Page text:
The Less You Read, The More You Share?

As users continue to share more and more content, a lingering question remains — how much of it is fully read and vetted?

According to the popular, feel-good website Upworthy, the answer is not much. Upworthy has come onto the scene in the last year with positive stories and uplifting news. They’ve recently announced a new metric called “attention minutes.” The goal is to find attention not only by site time, but also per article. According to the data, folks who spent 25% of the average attention minutes on an article actually shared it more than those who spent 100% of the average attention minutes on the article.


Earlier this month, Tony Haile, CEO of Chartbeat, which measures real-time traffic and sharing data corroborated this stat in the following statement:

Upworthy’s data shows that users who find an article don’t necessarily need to view it in its entirety to share. Maybe they’ve already seen the article previously. Maybe Upworthy has a strong enough reputation that they know it will “end well.” Maybe users are sharing based off of the site’s reputation alone. The simple fact is that higher share percentages occurred from those who viewed a 5%-25% of overall attention minutes than those who spent 100% attention minutes on the nose.

Conversely, those users that stuck around more than the average (in attention minutes) actually shared higher than the initial burst. Once a user stuck around for 125% of the avg. attention minutes they share at just under a 10% clip. This makes sense as they likely watched/read all content and made the share instead of simply arriving, reading a headline and sharing.

As marketers, this data is important so that we can help spur sharing both above, below and throughout the main article content — not just at the conclusion of a piece. It should be noted that Upworthy is a unique example as they feature content that is intrinsically positive and shareable and also have not created their own unique content. The fact that folks may have seen content previously and that they are biased (towards the positive) should be taken into account.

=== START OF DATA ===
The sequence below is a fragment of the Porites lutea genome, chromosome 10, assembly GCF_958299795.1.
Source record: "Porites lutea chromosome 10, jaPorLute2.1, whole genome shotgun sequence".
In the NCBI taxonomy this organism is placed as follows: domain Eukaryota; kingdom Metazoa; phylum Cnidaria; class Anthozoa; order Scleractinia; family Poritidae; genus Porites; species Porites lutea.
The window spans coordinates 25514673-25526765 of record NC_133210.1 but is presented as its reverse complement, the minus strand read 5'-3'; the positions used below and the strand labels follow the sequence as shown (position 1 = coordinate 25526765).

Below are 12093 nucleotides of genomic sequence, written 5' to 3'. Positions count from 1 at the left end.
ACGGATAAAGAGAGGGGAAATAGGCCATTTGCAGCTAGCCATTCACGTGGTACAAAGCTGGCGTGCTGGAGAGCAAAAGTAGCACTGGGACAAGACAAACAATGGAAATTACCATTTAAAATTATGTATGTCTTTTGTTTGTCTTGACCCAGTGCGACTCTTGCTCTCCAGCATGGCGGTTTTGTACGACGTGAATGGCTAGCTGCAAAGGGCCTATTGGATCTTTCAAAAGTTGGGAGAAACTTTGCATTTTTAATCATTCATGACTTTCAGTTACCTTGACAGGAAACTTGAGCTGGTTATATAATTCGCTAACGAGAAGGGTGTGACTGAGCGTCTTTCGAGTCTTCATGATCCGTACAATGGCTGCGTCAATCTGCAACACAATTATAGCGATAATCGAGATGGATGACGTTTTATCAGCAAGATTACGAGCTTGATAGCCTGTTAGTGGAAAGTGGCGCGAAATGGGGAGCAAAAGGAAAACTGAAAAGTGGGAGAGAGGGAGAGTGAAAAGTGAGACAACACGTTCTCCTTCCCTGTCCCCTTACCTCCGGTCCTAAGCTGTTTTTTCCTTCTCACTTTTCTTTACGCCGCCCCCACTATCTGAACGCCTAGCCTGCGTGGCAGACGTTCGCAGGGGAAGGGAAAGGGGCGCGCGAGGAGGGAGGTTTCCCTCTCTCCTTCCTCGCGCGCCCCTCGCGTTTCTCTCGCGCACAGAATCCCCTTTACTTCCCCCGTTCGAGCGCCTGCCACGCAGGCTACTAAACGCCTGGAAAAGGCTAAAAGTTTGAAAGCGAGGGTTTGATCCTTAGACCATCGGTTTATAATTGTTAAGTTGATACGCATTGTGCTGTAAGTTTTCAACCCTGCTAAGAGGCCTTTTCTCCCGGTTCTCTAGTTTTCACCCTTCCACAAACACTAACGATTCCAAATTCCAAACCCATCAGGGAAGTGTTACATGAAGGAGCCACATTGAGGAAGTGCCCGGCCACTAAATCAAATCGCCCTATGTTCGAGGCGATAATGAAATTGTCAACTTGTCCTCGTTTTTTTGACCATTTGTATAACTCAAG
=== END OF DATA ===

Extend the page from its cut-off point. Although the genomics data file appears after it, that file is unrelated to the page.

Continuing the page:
For more information on this topic see Upworthy’s Post or The Verge.

Related Topics: Channel: Social Media Marketing | Social Media Marketing | Top News


About The Author: is the Director of Marketing for Cypress North, a company that specializes in social media and search marketing services and web-based application development. He has been in the Internet marketing industry for 6+ years and specializes in Social Media Marketing. You can also find Greg on Twitter (@gregfinn) or LinkedIn.

Connect with the author via: Email | Twitter | Google+ | LinkedIn

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  • Eric Enge

    This perfectly illustrates the problem with making too much use of social media as a ranking factor. Sharing, Liking, Plussing, Tweeting all happen for reasons much more complex than – “I read this piece of content and found it compelling”.

  • moovd

    Absolutely true. The main reason for social sharing is to boost one’s own position. The content gets a cursory vetting and approval and then wham – it’s shared.

  • Ardvark

    I think a lot of tweeters take the ‘George Bush approach’ they only read the headline and then tweet asap to be the first. Moral of the story – have a great headline!

  • Kim Bultman

    Greg, it was interesting to see the graphic on attention span vs. sharing. I’m a self-professed link clicker, though not always an immediate sharer. (Some articles resonate personally and I need awhile to ponder them before making them public.) I also think feeling overwhelmed by “incoming” — and time — are huge factors.

    Would I love it if everybody read my posts? Yup. But that’s not always real life. (Maybe that’s why the ‘synopsis’ has become so important when introducing a new post or thought here on G+?) Thank you for your astute observations!

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